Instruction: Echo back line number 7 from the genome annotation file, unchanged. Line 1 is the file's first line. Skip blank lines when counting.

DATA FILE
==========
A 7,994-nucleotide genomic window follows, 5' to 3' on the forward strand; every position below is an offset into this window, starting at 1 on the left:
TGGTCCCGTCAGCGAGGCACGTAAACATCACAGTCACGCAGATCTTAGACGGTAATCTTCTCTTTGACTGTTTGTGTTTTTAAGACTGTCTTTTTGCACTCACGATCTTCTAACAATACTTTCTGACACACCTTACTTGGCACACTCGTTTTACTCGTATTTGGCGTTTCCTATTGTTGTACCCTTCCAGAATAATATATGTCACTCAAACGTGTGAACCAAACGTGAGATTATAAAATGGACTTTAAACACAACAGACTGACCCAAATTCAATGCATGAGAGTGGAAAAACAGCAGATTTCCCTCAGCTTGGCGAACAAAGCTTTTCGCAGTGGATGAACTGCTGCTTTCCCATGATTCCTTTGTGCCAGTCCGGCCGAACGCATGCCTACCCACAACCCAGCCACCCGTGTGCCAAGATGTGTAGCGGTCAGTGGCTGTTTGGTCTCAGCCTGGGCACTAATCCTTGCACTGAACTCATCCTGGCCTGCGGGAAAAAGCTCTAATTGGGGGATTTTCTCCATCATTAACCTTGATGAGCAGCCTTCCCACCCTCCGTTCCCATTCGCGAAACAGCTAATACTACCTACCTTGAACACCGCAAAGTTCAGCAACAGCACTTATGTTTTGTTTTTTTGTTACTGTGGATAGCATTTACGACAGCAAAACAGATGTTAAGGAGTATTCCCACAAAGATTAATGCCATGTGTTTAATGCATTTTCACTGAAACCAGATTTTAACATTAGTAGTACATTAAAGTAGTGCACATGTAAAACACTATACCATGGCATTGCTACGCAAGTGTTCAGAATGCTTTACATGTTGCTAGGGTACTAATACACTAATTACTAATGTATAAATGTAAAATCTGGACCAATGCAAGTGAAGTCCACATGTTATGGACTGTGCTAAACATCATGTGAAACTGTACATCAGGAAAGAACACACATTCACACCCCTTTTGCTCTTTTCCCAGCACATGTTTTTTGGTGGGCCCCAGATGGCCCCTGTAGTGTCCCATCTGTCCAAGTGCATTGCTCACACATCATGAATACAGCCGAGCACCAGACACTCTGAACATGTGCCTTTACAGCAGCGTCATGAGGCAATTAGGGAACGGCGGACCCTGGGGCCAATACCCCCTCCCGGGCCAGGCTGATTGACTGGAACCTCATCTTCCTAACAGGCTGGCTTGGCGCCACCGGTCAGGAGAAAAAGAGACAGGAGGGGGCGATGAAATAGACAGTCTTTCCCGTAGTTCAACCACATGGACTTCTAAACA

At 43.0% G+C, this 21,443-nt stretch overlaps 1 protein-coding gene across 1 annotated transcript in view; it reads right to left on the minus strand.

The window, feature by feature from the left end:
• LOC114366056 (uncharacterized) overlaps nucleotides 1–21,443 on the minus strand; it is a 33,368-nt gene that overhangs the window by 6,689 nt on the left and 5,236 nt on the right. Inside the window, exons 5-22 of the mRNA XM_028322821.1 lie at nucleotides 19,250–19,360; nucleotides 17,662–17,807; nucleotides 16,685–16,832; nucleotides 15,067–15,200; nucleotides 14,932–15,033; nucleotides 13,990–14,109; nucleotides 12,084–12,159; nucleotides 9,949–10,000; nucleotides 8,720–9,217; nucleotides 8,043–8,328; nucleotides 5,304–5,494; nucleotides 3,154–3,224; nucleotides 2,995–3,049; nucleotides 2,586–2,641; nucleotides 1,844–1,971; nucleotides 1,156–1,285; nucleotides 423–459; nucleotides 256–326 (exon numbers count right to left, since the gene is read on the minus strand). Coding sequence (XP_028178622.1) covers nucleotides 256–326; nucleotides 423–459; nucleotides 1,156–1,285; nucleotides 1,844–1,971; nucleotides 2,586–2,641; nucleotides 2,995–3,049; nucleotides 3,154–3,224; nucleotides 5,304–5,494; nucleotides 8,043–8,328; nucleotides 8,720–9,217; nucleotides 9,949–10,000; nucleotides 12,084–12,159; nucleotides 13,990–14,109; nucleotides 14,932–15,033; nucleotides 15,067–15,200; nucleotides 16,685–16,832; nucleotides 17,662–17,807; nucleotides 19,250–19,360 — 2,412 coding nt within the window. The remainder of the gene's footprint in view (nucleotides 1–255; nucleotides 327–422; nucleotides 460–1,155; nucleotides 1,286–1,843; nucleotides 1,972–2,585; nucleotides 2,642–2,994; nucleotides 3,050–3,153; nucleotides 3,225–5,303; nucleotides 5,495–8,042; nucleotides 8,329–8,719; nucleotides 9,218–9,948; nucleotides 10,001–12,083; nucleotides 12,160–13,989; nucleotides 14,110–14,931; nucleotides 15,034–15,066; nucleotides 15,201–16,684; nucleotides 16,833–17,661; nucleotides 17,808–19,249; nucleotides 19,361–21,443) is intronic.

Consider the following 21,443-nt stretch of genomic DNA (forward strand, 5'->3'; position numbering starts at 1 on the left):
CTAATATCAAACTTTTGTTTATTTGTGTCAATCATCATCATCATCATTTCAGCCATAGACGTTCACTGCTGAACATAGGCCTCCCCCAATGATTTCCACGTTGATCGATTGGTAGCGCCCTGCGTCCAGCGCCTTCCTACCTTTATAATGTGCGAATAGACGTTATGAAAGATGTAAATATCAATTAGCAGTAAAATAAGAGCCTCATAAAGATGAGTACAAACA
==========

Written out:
CTAATATCAAACTTTTGTTTATTTGTGTCAATCATCATCATCATCATTTCAGCCATAGACGTTCACTGCTGAACATAGGCCTCCCCCAATGATTTCCACGTTGATCGATTGGTAGCGCCCTGCGTCCAGCGCCTTCCTACCTTTATAATGTGCGAATAGACGTTATGAAAGATGTAAATATCAATTAGCAGTAAAATAAGAGCCTCATAAAGATGAGTACAAACA